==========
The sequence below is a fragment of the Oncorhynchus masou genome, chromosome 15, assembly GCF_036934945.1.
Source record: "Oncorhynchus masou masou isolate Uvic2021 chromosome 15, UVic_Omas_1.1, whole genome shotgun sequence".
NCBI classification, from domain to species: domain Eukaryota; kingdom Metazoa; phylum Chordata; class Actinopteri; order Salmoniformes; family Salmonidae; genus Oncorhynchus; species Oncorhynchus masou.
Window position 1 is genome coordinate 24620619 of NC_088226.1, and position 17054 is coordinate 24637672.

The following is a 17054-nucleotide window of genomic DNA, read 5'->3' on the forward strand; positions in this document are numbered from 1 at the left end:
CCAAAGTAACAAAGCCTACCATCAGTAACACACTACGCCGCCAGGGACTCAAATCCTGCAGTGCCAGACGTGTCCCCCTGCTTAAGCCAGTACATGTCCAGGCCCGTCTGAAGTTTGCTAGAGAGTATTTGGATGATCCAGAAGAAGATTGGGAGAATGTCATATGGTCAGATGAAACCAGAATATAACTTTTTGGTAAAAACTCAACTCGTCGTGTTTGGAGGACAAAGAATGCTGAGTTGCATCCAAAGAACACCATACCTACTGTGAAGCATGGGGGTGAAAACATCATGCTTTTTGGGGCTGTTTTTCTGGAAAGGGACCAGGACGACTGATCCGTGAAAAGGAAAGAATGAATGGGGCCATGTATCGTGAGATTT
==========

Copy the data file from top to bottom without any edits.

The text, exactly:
The sequence below is a fragment of the Oncorhynchus masou genome, chromosome 15, assembly GCF_036934945.1.
Source record: "Oncorhynchus masou masou isolate Uvic2021 chromosome 15, UVic_Omas_1.1, whole genome shotgun sequence".
NCBI classification, from domain to species: domain Eukaryota; kingdom Metazoa; phylum Chordata; class Actinopteri; order Salmoniformes; family Salmonidae; genus Oncorhynchus; species Oncorhynchus masou.
Window position 1 is genome coordinate 24620619 of NC_088226.1, and position 17054 is coordinate 24637672.

The following is a 17054-nucleotide window of genomic DNA, read 5'->3' on the forward strand; positions in this document are numbered from 1 at the left end:
CCAAAGTAACAAAGCCTACCATCAGTAACACACTACGCCGCCAGGGACTCAAATCCTGCAGTGCCAGACGTGTCCCCCTGCTTAAGCCAGTACATGTCCAGGCCCGTCTGAAGTTTGCTAGAGAGTATTTGGATGATCCAGAAGAAGATTGGGAGAATGTCATATGGTCAGATGAAACCAGAATATAACTTTTTGGTAAAAACTCAACTCGTCGTGTTTGGAGGACAAAGAATGCTGAGTTGCATCCAAAGAACACCATACCTACTGTGAAGCATGGGGGTGAAAACATCATGCTTTTTGGGGCTGTTTTTCTGGAAAGGGACCAGGACGACTGATCCGTGAAAAGGAAAGAATGAATGGGGCCATGTATCGTGAGATTT